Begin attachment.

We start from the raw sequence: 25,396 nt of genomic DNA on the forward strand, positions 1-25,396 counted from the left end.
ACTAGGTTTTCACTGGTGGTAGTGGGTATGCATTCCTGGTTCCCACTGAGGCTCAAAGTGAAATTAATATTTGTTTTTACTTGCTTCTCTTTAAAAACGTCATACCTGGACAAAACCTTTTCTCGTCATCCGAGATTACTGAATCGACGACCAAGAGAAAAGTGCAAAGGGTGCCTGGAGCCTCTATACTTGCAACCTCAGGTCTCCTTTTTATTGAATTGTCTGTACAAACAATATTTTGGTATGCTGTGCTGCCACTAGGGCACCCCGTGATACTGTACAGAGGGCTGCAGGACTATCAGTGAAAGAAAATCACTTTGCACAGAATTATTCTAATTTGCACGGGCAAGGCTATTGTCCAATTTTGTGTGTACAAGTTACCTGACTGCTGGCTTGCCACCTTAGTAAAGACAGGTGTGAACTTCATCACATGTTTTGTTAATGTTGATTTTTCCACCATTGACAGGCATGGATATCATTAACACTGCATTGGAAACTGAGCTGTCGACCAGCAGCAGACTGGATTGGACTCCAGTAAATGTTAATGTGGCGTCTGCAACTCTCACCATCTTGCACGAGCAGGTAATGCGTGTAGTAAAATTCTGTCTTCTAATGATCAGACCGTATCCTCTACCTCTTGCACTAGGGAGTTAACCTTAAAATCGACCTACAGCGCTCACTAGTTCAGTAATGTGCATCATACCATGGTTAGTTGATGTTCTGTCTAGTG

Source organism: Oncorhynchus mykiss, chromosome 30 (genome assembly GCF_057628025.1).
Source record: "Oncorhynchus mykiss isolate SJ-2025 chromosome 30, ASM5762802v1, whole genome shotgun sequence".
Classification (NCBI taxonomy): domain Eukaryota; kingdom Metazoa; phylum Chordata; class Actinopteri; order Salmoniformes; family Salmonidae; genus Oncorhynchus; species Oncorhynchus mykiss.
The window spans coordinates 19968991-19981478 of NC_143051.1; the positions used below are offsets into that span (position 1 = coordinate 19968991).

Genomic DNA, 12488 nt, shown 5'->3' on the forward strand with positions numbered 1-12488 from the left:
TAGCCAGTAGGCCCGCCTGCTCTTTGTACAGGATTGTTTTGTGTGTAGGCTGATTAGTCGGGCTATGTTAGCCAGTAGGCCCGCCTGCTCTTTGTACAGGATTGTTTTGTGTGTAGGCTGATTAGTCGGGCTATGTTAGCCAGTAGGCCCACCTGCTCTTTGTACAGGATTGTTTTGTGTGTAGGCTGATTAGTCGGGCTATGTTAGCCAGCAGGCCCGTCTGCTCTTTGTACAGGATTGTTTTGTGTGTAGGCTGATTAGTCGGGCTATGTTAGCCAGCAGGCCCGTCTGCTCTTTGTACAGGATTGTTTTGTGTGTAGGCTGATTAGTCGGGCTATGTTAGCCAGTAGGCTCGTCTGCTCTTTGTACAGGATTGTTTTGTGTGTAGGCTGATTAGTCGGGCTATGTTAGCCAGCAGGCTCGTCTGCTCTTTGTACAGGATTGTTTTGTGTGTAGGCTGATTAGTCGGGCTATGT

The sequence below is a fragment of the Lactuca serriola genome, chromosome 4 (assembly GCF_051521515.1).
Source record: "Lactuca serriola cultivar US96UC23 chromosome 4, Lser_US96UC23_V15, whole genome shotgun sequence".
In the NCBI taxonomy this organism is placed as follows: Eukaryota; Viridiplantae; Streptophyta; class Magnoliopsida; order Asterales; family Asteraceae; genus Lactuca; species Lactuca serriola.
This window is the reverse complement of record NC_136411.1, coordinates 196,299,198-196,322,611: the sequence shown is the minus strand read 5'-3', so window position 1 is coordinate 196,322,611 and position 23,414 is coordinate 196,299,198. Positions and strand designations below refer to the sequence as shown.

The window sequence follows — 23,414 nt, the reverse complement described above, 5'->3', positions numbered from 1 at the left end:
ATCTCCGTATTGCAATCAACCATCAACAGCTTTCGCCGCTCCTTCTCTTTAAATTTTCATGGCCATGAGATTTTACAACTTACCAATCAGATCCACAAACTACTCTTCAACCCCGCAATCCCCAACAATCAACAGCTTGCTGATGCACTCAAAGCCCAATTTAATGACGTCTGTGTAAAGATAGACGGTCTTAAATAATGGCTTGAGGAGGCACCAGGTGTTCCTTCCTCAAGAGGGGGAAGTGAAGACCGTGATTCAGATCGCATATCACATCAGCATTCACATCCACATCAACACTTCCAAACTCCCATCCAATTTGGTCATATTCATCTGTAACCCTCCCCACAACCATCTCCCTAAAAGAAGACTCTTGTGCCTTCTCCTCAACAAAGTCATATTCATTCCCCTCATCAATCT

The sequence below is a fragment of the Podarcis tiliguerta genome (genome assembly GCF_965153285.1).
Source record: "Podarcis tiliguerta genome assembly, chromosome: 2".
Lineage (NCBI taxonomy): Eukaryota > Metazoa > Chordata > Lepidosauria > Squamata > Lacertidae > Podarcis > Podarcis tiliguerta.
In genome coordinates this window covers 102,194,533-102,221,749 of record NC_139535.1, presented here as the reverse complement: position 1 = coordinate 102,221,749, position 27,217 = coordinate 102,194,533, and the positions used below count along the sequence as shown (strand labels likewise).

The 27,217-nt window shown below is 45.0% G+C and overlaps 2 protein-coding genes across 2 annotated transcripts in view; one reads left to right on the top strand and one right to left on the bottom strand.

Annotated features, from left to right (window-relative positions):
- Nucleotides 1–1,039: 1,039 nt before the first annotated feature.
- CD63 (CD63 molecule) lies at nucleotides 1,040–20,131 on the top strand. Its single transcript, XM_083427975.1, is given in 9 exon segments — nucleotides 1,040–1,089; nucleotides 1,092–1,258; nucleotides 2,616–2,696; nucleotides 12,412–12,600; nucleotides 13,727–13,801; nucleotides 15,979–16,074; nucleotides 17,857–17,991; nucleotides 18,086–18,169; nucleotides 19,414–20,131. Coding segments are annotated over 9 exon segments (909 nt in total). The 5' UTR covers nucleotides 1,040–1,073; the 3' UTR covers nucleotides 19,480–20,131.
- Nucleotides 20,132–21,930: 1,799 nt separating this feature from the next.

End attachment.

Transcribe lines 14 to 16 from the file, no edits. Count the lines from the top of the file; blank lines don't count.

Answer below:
ATCTCCGTATTGCAATCAACCATCAACAGCTTTCGCCGCTCCTTCTCTTTAAATTTTCATGGCCATGAGATTTTACAACTTACCAATCAGATCCACAAACTACTCTTCAACCCCGCAATCCCCAACAATCAACAGCTTGCTGATGCACTCAAAGCCCAATTTAATGACGTCTGTGTAAAGATAGACGGTCTTAAATAATGGCTTGAGGAGGCACCAGGTGTTCCTTCCTCAAGAGGGGGAAGTGAAGACCGTGATTCAGATCGCATATCACATCAGCATTCACATCCACATCAACACTTCCAAACTCCCATCCAATTTGGTCATATTCATCTGTAACCCTCCCCACAACCATCTCCCTAAAAGAAGACTCTTGTGCCTTCTCCTCAACAAAGTCATATTCATTCCCCTCATCAATCT

The sequence below is a fragment of the Podarcis tiliguerta genome (genome assembly GCF_965153285.1).
Source record: "Podarcis tiliguerta genome assembly, chromosome: 2".